The Nightmare Cooperative

A new game.

Play The Nightmare Cooperative here.

I have been attempting to make a roguelike, and more specifically a broughlike for the past year or so. You can play some of my earlier attempts here and here, but I would not recommend it. They are largely directionless, I was attempting to cargo cult design my way into the correct space, without understanding what a roguelike is or what makes them interesting. There were two breakthroughs in my understanding.

Both of the breakthroughs came through making games in puzzlescript, and they both happened in the same week, on sequential days. The first was All Together. This helped me to understand what makes a grid and turn based game function. Largely, it is about positioning, and engines to manipulate that positioning in reaction to enviromental factors. This is tightly constrained in the early levels of all together, but by the last level, there are multiple solutions. In my initial idea for this game, it was a prototype for a roguelike. Having a prototype that ignores all but the most core mechanical elements of the roguelike allowed me to not get caught up in the parts of the definition that concern replayability.

All Together stopped at the point where it had only had 4 objects to work with (characters, enemies, goals and walls). With Candy Bomb I started to allow new objects to bleed in as I came up with ideas for them. It only started to explore the cross section between these objects. The breakthrough here was in having minor modifications to object definitions that had large consequences. In prior games that I have made with a large number of objects, they tend to exist very far away from each other in their definitions. In Candy Bomb, changing the number of bombs required to explode a candy is a HUGE change to the way that puzzles are solved. The fact that minor changes make such a huge difference is freeing in that you can populate the space of the game with tons of variety without too much work. This is something I have shyed away from, because there seems to be an implicit rule that games with a bulk of rules are worse than games with only a few rules. I am no longer sure.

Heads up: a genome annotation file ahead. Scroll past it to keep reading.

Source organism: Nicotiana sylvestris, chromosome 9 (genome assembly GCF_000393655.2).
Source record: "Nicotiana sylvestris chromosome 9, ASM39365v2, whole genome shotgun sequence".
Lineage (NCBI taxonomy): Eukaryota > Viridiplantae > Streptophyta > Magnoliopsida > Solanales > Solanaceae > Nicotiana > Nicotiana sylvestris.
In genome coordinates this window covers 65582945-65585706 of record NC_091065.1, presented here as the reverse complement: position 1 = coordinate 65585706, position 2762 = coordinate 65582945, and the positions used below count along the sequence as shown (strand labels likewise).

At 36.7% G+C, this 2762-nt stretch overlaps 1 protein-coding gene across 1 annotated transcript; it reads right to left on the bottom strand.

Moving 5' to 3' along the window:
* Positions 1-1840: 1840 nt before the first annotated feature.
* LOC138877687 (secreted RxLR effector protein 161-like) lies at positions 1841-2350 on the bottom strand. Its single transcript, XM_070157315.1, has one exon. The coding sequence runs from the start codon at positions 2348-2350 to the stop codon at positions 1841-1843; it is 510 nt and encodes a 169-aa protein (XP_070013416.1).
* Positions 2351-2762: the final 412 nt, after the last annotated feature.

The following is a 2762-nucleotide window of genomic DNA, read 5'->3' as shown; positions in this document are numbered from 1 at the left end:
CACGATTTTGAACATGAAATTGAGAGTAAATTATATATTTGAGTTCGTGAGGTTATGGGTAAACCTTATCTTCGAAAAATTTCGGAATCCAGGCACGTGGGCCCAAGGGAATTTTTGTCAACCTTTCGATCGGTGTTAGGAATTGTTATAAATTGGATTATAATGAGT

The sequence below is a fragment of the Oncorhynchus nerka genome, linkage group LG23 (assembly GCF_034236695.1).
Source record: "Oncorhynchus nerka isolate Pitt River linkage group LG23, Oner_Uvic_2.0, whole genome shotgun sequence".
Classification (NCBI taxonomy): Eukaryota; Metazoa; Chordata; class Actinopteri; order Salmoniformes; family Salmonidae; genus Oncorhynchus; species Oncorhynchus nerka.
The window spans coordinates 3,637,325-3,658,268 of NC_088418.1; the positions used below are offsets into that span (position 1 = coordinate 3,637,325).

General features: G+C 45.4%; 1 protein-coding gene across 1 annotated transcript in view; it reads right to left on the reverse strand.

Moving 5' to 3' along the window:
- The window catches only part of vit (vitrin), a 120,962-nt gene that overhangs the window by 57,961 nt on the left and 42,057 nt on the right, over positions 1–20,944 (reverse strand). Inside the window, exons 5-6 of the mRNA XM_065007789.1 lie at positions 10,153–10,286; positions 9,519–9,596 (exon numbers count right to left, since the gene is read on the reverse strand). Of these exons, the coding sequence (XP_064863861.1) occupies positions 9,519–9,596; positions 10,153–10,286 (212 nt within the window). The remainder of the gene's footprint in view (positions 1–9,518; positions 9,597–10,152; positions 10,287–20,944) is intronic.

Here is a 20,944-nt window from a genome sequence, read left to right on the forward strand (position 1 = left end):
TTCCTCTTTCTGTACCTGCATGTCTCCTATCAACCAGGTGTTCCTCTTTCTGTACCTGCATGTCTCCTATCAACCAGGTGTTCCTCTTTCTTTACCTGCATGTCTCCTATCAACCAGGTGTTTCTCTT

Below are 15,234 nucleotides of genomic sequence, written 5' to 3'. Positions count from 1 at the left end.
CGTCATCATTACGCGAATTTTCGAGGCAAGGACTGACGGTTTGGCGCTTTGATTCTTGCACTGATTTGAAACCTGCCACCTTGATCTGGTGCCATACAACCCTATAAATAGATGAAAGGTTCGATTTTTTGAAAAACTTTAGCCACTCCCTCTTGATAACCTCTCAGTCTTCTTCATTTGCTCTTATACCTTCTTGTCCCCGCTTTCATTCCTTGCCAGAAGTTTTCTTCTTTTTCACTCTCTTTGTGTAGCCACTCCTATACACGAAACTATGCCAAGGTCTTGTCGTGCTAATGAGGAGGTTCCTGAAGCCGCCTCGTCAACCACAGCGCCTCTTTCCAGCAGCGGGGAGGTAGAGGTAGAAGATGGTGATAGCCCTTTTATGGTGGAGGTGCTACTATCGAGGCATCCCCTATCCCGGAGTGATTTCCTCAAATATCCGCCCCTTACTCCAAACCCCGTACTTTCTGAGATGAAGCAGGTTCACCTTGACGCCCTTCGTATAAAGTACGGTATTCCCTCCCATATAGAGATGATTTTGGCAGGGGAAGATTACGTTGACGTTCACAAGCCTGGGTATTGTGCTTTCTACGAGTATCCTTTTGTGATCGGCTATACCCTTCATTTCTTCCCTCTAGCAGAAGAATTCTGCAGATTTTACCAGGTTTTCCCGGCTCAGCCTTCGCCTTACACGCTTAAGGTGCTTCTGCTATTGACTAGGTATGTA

Moving from the puzzle games to the roguelike was not the hardest problem. I knew the core mechanic that I wanted to implement. The obvious and first step was to soften up the penalty for encountering enemies in the game. A less obvious jump was something that was pointed out by smestorp.

My original note: roguelikes need to have ways that you can spend your way past blocks in the level… even if it is always solvable, have alternate solutions that don’t require as much thought, but you can spend a commdity (bombs or ropes in spelunky) to get past them.

I am going to fail to perfectly communicate his suggestion, but hopefully I will get close. He suggested that roguelikes need to have consumable items that allow later levels which might be impossible without the consumables to be beaten. On the early levels, you can always beat them without using consumables, but it is easier with them. This is where the ideas for the characters special moves came from. From there, having different specials for each character was an obvious jump.

I have plenty more ideas for how to expand this game, but I am trying to keep it within the 7DRL limits, so please enjoy.

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